From the time we are little, teachers tell us the word “me” is wrong. In actuality, this is not always the case; however, our elementary school educators are merely trying to break the habit of kids saying, “Me and Bobby are going to ride bikes.,” or “Me and Suzy ate lunch together.” While their mission is just, we now live in a society of over-correctors who are terrified to use the word “me,” at the risk of sounding stupid. I hear and read people misuse “I” constantly—lawyers, doctors, farmers, teachers, McDonald’s burger flippers—this problem is ubiquitous. So, bear with me as I try to clarify the I vs. Me issue.
When I is correct…
Rather than spewing out grammatical reasoning, I will simply provide examples. The trick is, take out the other person’s name to see if it’s correct.
“Gabe and I are eating dinner.” Sure, you wouldn’t say, “I are eating dinner,” but you would say, “I am eating dinner.” In no situation is “me” correct here.
“Caroline and I went to the store.” Take out Caroline. Simple enough, right?
I feel we all have a grasp on using “I.” My goal is to demonstrate instances when “I” is NOT correct, so here we go.
When Me is correct…
Again, I’ll use examples and if you decide to work on this aspect of your speaking and writing, just remember to always take out the other person’s name.
Imagine you’re posting a photo on Facebook of you and your hubby on vacation. Many people will write:
“The hubby and I.”
This. Is. Not. Correct!
If it were just you in the photo, you wouldn’t write, “I.” Don’t let that other person’s name throw you! Take it out. You’d simply write, “Me.” So, just add “The hubby and” to the word you’d use.
“The hubby and me.”
This goes for any sentence like this, though this mistake is more commonly made in writing than speaking.
“The hubby and ME eating lobster on the beach.”
HOWEVER, if you were speaking in the present and active, you’d say:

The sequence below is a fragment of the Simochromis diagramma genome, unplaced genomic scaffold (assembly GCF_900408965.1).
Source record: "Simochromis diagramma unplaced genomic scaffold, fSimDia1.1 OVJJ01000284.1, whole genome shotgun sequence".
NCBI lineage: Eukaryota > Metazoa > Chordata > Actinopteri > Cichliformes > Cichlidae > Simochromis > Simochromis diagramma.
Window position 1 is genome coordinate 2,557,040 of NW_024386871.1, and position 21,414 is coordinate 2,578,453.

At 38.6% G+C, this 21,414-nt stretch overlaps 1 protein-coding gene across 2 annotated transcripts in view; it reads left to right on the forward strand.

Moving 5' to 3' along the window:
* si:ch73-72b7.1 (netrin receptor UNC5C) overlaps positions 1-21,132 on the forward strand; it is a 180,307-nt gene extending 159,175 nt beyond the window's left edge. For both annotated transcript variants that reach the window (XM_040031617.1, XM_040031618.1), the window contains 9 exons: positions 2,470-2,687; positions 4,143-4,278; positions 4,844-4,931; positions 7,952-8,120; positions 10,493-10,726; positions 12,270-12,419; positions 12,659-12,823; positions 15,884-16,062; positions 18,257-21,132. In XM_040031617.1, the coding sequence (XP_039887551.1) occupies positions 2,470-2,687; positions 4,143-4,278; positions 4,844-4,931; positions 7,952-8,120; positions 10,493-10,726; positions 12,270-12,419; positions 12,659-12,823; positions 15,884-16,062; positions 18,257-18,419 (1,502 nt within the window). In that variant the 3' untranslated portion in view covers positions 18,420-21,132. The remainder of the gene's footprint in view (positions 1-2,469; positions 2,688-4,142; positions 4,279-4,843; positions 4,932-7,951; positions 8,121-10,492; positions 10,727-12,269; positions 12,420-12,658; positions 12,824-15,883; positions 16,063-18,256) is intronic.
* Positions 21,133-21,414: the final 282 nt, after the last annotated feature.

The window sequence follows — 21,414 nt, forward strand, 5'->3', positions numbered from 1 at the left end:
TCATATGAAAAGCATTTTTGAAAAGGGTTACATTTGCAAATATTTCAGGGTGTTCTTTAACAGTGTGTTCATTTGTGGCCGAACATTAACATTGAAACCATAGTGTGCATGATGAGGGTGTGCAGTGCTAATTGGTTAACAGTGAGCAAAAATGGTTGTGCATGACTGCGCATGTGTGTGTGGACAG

“The hubby and I are eating lobster on the beach.”
You wouldn’t write, “I eating lobster on the beach.” In this case, “me” is correct.
BUT, you wouldn’t write, “Me am eating lobster on the beach.” In this case, “I” is correct.
I know it seems confusing, but before you start typing, take out that other person’s name and go from there. It’s really quite easy.
This next example KILLS me. Imagine a phone conversation with a friend.
Friend: “Where are you?”
You: “Gabe and I’s house.” Sure, most people would say “our,” but MANY people say it this way. I also frequently see this in writing.
In no case, EVER, is “I’s” a word!
So, how would you say this correctly without taking the easy way out of using ”our?”
“Me and Gabe’s new house?” No. Our old teachers did have one thing right—“me” never goes in front of a second subject.
How would you say it if it were just you?
“My new house,” right?
But what about the “’s?” Can you say, “Gabe and my’s new house?”
Make the other subject possessive.
“Gabe’s and my new house.”
So, what did we learn?
-Take out the second subject to determine I vs. Me
-Never use or say I’s. This word does not exist, nor should it!
-Never say or write my’s. Again, not a word!
-Trust yourself. “Me” is not a bad word and many times, it’s the grammatically correct choice.